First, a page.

“The inspiration for the project came from both a quote from Lily Van Der Stokker, whose work encompasses something she calls ‘non-shouting feminism’, and comments from my tutors that my polemic artworks were, at times, too obvious. My intention became the burying of political activism behind the veil of narrative fiction, with the intention of protesting injustices through the voices and experiences of others.”
On graduating, Emily intends to study an MA in Creative Writing at Royal Holloway University in London, while continuing to work on her contemporary fantasy novel, Ruptured Covenant. Beyond that, her plans are to work in publishing until being able to sustain herself as a full time artist and novelist.
Jo Hooper – BA (Hons) Painting, Drawing & Printmaking
Jo Hooper’s painting practice explores memory, liminal space and the artist’s embodied response to walking within the landscape.
Jo said, “I am particularly intrigued by the in-between states of twilight and dawn and am constantly lured by the emotive power of the interaction of colour. I use colour both instinctively and deliberately by working from memory and by viscerally responding to emerging forms on the canvas. I dissolve and layer paint to both reveal and conceal new patterns and colours and to play with light, translucence and luminosity.
Seeking to represent a sense of something ‘other’ in her work within the picture plane; a feeling of the genius loci of liminal space, Jo purposefully plays with the space between figuration and abstraction to explore an uncertain narrative within an uncanny sense of place.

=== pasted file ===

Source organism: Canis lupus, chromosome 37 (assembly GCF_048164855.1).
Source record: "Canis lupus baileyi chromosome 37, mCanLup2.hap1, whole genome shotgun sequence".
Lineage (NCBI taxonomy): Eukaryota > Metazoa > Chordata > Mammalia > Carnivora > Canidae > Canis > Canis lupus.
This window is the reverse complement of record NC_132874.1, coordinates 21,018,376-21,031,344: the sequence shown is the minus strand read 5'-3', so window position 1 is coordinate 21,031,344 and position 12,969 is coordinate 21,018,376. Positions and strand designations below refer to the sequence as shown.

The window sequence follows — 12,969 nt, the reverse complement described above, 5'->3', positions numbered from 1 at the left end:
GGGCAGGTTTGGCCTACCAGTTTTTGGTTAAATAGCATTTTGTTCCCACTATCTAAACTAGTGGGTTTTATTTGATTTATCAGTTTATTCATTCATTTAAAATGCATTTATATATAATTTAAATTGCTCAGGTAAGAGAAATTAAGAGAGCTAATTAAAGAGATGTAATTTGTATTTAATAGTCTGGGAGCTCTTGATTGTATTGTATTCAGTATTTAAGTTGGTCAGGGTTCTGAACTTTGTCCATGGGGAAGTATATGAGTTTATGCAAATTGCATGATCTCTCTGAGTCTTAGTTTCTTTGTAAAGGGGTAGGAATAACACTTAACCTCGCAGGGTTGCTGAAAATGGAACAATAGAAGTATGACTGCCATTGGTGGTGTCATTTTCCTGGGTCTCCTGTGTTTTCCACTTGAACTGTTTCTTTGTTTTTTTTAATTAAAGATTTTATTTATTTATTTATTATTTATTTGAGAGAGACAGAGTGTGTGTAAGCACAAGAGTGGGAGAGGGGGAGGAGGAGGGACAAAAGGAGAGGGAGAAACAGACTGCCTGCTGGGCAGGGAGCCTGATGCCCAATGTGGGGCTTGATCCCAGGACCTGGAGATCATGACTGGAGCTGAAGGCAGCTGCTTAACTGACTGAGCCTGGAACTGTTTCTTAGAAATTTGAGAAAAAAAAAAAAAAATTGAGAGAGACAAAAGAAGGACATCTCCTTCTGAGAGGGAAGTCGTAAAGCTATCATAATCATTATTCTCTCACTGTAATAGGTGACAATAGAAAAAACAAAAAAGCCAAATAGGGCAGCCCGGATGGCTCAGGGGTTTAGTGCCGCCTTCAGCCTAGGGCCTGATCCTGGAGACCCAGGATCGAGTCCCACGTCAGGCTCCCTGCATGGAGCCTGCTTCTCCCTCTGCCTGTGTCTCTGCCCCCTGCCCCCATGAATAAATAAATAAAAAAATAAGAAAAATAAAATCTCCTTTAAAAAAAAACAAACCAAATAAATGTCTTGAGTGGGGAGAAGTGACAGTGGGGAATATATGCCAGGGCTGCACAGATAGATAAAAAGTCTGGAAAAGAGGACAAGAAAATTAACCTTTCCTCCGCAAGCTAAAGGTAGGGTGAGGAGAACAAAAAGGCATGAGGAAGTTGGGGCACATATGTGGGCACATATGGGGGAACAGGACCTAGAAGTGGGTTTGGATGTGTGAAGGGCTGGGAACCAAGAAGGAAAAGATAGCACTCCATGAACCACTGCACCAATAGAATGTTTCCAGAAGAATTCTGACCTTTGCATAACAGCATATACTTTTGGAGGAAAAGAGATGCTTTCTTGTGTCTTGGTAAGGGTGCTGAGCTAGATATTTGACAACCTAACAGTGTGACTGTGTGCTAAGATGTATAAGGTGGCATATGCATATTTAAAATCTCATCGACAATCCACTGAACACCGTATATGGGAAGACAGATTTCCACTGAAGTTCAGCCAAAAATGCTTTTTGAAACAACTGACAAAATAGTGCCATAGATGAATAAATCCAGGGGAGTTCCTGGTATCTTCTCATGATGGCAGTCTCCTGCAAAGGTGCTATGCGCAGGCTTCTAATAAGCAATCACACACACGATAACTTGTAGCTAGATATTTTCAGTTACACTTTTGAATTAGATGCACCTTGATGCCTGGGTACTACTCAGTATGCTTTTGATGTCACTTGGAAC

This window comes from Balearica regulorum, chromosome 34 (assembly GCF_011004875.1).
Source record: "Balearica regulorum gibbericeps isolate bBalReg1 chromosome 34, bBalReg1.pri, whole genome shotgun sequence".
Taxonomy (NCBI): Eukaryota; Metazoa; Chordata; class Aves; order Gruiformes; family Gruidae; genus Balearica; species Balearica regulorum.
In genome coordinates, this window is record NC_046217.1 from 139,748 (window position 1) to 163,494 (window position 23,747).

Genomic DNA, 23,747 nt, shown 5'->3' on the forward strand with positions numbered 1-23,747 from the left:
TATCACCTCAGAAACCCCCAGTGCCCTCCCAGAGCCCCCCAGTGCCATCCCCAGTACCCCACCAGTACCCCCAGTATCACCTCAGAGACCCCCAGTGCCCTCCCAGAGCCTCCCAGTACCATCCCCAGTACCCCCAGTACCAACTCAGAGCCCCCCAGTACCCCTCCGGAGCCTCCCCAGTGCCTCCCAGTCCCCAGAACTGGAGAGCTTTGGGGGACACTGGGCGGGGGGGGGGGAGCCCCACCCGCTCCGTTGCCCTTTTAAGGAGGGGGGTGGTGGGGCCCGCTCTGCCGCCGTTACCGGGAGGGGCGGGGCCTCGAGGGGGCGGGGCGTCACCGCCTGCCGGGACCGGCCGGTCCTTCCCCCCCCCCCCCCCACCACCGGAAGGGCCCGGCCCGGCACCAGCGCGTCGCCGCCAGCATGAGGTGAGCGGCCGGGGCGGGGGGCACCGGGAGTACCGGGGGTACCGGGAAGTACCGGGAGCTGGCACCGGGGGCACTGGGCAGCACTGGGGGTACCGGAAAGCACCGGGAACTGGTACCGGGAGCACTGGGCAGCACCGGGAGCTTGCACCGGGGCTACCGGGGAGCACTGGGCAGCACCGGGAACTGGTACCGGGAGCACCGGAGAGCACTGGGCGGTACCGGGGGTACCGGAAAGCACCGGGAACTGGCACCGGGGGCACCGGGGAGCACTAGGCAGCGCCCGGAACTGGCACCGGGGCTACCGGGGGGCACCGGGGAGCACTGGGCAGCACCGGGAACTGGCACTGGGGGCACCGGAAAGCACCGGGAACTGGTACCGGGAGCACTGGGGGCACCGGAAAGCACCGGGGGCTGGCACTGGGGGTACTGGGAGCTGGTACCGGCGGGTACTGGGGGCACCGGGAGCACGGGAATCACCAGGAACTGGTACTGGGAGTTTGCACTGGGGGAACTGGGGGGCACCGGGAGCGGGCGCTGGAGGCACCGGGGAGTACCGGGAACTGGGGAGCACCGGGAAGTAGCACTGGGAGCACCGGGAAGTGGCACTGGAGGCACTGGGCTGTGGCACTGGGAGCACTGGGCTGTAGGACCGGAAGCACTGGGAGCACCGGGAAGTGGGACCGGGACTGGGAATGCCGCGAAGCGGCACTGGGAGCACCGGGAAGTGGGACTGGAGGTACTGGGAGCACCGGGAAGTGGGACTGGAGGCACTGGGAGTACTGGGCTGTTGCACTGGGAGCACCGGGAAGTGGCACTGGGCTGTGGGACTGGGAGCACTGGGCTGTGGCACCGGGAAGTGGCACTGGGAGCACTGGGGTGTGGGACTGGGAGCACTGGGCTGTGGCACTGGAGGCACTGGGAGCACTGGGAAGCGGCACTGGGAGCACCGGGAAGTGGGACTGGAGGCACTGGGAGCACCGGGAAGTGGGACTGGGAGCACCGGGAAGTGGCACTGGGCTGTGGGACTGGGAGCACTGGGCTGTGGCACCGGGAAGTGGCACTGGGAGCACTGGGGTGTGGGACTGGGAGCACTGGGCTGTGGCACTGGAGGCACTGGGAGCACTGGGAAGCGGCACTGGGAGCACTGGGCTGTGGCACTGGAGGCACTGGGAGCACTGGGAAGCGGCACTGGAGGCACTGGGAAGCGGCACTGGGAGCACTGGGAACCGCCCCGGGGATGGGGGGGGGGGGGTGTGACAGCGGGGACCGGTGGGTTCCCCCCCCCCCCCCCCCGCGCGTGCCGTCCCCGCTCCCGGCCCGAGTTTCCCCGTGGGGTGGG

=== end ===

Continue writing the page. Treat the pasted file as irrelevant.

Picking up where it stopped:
Jo has exhibited in New York, USA, and Plymouth, UK. During her time at Plymouth College of Art, Jo has worked as a set painter at Port Eliot Festival, in addition to contributing to Plymouth Art Weekender, the Atlantic Project, and city-wide visual arts project, We The People Are The Work.
Ruth Brown – BA (Hons) Fine Art
Ruth Brown is an artist based in Plymouth, with the fundamental concept at the heart of her practice based upon the preservation of memories, both individually and collectively. The process of making is an important and cathartic experience, often a catalyst for her use of material processes and installation. She works within a wide range of media, such as textiles, photographs and performances to share her voice through the use of everyday objects, which are of personal significance. Her work delves into her own past, often focusing on loss as a narrative. The use of art as therapy is a core part of Ruth’s work.
‘Family Time’ is a table and installation; the name itself adds an extra dimension to the work, pointing the audience into the direction that the table is a metaphor for family. A rubberwood four seater table is wrapped in black wool, with hard darning, embroidery and stuffing spilling out, signifying secrets and suppressed feelings that come bubbling out and make gaping holes in the family who are trying to appear ‘normal’.